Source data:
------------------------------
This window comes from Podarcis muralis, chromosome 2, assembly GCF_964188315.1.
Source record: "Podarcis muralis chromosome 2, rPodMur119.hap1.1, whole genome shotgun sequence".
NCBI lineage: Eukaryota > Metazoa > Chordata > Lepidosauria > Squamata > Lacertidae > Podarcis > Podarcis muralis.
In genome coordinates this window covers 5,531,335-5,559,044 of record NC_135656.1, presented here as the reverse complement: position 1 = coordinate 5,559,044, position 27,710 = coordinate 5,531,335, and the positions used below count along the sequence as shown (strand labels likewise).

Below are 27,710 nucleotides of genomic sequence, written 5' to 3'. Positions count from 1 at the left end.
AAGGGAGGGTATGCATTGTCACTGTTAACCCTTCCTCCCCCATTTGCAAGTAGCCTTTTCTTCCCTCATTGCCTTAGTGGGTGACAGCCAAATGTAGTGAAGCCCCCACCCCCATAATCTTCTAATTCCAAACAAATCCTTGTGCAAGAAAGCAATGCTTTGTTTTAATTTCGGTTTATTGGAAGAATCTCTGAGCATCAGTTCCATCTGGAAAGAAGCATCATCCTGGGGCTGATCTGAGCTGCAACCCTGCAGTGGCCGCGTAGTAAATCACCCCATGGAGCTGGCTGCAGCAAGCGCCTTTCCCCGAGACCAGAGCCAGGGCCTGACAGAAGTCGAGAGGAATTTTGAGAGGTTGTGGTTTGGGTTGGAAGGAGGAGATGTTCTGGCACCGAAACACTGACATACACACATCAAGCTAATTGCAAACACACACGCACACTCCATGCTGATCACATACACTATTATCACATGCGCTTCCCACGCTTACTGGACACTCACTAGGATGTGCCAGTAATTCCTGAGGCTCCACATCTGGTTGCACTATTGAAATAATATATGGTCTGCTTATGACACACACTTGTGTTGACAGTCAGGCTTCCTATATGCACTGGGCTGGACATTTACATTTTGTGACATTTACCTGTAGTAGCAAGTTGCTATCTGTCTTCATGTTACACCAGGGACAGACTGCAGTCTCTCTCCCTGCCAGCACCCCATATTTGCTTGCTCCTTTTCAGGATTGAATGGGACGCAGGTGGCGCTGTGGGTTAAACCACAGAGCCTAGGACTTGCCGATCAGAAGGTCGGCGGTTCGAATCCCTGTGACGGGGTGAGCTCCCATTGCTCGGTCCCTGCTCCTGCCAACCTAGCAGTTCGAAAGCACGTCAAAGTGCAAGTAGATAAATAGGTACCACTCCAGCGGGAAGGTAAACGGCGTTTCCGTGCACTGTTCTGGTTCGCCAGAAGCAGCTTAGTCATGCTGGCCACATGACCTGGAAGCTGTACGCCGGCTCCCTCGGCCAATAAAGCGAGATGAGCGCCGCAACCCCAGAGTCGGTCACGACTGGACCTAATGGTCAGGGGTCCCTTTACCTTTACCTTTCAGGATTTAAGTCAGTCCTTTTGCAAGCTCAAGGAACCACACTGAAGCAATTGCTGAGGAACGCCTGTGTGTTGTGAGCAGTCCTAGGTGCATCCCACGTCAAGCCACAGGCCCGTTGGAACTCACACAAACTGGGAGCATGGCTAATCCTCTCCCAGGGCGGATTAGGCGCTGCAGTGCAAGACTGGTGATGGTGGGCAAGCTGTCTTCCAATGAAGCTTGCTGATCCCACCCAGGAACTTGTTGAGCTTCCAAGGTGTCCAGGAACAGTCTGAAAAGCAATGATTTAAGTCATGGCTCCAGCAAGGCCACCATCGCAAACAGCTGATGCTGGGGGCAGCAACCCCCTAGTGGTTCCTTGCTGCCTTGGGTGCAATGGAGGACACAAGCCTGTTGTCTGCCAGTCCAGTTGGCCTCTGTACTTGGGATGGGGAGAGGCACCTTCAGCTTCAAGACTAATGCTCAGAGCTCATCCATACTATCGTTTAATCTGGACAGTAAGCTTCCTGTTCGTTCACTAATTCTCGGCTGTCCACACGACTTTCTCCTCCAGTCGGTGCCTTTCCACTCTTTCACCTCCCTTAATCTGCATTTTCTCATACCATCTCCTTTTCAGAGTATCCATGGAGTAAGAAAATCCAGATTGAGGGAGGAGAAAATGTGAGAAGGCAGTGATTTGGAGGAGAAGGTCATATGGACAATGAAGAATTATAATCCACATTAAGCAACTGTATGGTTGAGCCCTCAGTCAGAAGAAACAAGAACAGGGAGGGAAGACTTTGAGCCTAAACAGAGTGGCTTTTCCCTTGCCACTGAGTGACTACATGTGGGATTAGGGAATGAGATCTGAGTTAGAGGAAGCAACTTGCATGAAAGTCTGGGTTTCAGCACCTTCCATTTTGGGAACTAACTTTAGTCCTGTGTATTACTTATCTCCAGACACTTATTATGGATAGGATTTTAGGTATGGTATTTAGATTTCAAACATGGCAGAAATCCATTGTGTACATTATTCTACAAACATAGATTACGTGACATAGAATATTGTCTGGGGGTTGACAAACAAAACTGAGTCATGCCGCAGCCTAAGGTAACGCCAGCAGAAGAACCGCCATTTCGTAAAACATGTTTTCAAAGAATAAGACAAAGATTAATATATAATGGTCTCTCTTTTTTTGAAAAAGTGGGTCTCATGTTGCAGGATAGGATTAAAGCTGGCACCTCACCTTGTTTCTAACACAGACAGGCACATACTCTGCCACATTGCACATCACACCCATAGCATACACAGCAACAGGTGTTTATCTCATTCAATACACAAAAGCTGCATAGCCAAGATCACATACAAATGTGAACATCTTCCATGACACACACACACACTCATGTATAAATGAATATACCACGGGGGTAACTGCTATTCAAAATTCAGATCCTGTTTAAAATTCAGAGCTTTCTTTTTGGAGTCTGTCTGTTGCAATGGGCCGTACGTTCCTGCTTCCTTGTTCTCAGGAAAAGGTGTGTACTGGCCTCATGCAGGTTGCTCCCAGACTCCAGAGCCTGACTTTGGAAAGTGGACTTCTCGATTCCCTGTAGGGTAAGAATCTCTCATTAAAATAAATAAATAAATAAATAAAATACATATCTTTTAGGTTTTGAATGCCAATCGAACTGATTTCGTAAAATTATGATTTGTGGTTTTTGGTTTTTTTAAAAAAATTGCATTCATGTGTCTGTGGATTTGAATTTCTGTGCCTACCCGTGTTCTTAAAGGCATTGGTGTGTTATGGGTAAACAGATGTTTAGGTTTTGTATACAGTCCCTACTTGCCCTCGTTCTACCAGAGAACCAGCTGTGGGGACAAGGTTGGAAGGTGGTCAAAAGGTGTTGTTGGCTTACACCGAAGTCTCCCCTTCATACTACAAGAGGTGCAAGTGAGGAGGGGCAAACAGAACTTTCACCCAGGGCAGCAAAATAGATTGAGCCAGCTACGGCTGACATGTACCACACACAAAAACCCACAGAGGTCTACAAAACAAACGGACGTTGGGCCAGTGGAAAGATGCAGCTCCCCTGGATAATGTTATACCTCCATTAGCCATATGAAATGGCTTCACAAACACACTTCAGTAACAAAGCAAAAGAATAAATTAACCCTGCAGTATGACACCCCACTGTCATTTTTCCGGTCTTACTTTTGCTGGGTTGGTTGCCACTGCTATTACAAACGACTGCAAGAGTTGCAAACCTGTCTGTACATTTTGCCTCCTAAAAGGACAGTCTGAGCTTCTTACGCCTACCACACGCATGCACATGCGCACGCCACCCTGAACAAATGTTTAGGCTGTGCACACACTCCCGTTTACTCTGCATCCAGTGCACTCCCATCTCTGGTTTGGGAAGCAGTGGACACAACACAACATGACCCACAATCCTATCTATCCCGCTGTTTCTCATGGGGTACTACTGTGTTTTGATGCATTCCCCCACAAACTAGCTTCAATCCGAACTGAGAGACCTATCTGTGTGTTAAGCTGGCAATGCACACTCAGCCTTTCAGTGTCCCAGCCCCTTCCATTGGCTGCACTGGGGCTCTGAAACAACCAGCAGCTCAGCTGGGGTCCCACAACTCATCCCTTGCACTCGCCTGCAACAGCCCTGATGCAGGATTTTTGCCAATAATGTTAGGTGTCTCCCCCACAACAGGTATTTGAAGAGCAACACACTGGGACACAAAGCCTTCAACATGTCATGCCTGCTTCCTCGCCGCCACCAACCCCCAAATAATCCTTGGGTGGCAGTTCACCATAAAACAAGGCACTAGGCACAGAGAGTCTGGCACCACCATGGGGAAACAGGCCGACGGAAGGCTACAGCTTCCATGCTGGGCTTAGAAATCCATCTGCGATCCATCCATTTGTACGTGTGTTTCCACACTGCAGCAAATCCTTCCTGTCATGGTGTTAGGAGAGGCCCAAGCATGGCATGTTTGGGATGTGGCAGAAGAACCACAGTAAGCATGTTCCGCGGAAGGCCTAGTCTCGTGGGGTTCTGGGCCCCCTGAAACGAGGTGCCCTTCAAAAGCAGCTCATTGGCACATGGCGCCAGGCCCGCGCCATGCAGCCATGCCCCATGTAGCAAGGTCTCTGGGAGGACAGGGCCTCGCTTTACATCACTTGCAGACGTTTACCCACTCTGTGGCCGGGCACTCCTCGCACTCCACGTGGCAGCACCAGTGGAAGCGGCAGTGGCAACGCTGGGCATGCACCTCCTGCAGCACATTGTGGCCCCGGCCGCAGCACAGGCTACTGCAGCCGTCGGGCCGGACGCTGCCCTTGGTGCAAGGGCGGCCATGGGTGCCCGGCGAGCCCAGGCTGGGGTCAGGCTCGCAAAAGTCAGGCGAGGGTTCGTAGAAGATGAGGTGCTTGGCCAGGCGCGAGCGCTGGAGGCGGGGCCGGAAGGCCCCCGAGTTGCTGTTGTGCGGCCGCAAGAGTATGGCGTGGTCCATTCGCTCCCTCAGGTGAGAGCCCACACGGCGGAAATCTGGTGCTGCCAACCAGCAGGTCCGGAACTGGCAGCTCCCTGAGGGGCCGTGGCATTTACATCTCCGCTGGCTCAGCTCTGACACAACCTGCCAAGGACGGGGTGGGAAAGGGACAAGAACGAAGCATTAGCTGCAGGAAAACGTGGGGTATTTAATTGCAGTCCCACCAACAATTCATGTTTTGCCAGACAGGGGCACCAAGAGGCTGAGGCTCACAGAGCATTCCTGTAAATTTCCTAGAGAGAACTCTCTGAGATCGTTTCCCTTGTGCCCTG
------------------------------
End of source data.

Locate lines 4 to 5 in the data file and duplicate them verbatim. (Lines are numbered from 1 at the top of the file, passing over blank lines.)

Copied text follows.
In genome coordinates this window covers 5,531,335-5,559,044 of record NC_135656.1, presented here as the reverse complement: position 1 = coordinate 5,559,044, position 27,710 = coordinate 5,531,335, and the positions used below count along the sequence as shown (strand labels likewise).

Below are 27,710 nucleotides of genomic sequence, written 5' to 3'. Positions count from 1 at the left end.